Having been brought up in a wealthy family that resided in Thika and India, Aruna says she did not do house chores as she was the second last born daughter in the family which had enough domestic workers. “Our marriage has taught me many things, including how to cook. I became an excellent cook and even authored, The World of Rice: One hundred &One Delicious recipes, a rice cookbook with novel recipes using rice. It was published by camerapix in 1991. The late Mohamed Amin took great interest and Duncan Willet, one of the best photographers photographed the recipes,” says Aruna.
A few minutes into the interview, Manu’s phone rings. It is not a phone call but a reminder that it is time for lunch. “That means if I do not remember that, then I have a problem at home. Because many times I pass one o’clock, quarter to one or 20 past one, she phones me….Anyway, that’s a reminder to be obedient,” he jokes.
Aruna, who is a trustee of Chandaria Foundation, reveals that her husband always comes home for lunch, unless he has business lunch engagements or has travelled out of town. “He loves sweets and fried food. After every meal, he has sweets and chocolate after dinner,” she adds.
Manu says their marriage was a turning point for their two families that were not seeing eye to eye then. “I felt it was time to engage Aruna. But unfortunately, the two families had broken the family relationships.” Still optimistic of his move, Manu got engaged to Aruna and married her in 1955.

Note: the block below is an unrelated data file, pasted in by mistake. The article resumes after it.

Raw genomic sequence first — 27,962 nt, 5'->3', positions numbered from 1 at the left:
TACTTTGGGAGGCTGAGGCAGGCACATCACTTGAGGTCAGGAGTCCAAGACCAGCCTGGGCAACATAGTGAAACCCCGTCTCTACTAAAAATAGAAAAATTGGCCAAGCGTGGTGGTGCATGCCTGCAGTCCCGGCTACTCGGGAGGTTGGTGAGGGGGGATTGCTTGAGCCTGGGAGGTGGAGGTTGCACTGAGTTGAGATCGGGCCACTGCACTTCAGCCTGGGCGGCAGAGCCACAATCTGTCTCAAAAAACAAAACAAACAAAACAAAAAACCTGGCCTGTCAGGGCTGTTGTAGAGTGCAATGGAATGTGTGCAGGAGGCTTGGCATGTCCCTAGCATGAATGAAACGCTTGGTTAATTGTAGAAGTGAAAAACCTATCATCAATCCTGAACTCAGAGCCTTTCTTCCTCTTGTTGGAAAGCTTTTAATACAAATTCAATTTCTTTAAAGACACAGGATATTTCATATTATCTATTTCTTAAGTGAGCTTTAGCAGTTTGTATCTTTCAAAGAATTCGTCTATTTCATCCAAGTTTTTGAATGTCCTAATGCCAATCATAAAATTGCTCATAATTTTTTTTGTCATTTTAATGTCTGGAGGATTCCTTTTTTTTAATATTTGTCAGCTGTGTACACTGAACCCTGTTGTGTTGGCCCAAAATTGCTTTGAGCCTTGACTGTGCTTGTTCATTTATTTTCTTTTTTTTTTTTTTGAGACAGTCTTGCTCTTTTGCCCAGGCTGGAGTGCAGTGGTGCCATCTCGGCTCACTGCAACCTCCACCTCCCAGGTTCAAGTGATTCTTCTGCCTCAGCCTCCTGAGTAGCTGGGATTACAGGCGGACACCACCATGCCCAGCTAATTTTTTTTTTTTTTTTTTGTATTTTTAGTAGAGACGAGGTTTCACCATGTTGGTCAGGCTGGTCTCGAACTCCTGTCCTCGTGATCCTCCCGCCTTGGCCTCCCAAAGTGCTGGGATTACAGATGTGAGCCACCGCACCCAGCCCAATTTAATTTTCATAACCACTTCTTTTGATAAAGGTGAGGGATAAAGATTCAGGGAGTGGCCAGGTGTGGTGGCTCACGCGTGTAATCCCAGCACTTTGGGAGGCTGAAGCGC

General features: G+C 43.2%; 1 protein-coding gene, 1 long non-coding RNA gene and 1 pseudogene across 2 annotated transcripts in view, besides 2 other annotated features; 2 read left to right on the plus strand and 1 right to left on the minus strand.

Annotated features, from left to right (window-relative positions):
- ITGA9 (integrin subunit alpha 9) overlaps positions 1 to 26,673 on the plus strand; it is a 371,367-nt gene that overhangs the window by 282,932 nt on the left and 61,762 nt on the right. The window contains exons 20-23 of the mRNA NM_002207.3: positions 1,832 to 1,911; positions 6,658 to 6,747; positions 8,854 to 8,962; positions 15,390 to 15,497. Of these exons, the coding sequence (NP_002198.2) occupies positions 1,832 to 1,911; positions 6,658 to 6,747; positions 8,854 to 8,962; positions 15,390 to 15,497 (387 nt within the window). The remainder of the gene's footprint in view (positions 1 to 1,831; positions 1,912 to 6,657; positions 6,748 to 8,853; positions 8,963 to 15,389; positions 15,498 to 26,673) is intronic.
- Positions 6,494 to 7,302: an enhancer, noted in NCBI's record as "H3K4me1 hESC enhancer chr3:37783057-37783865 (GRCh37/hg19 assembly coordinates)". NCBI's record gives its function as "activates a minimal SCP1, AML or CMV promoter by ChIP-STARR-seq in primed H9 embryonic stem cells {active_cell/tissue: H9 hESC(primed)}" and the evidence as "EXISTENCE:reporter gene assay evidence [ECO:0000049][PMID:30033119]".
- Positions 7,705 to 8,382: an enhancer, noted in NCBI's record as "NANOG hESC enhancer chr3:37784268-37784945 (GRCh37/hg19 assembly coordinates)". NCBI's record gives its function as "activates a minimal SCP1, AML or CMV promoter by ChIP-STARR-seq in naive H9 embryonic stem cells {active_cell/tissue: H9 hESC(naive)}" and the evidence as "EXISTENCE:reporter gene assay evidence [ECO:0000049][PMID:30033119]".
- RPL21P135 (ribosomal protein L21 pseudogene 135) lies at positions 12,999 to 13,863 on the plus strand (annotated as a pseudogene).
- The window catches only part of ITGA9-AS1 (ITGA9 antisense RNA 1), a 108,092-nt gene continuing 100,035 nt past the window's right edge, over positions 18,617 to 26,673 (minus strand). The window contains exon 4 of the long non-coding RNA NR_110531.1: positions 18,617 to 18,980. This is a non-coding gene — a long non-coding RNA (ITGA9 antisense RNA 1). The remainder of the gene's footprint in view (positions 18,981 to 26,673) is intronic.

The two families had been business partners from 1939 to 1947 but only resumed their partnership in 1961, six years into Manu and Aruna’s marriage. “I felt that our marriage would make the two families come together again. We finally won the game,” he points out.
Manu attributes his philanthropic activities to Jainism and his father-in-law who he says was not just hardworking but a selfless man. “Aruna’s father was very committed to make a change in the lives of the people of Kenya. He was a classical example of philanthropy in action. It was not that he had lot of money but he had the zeal,” says Manu. Today the Chandaria Foundation appears in many institutions throughout Kenya.
Born in 1929, Manu says his exposure to different cultures while studying, and his wife’s interaction with different cadres of people who visited their home, was a proper blend for the couple. “She had seen a world that was much different and wider and I felt that our marriage was a good platform for us to learn from each other.”
Did you know?
- Manu and the wife love travelling
- He does not play any sport
- Aruna was born and raised in Thika
- The couple has hosted Mother Teresa in their Nairobi home more than once
- Aruna’s father spoke fluent Kikuyu
Manu’s nuggets on family businesses
- Growth of family business depends on the size and the strength of the families involved
- It is also the collective efforts of the family members
- It takes tolerance and keeping ego in the pocket
- Understand the other’s shortcomings
- The contribution of women is key in having this kind of harmony within the family which reflects in the business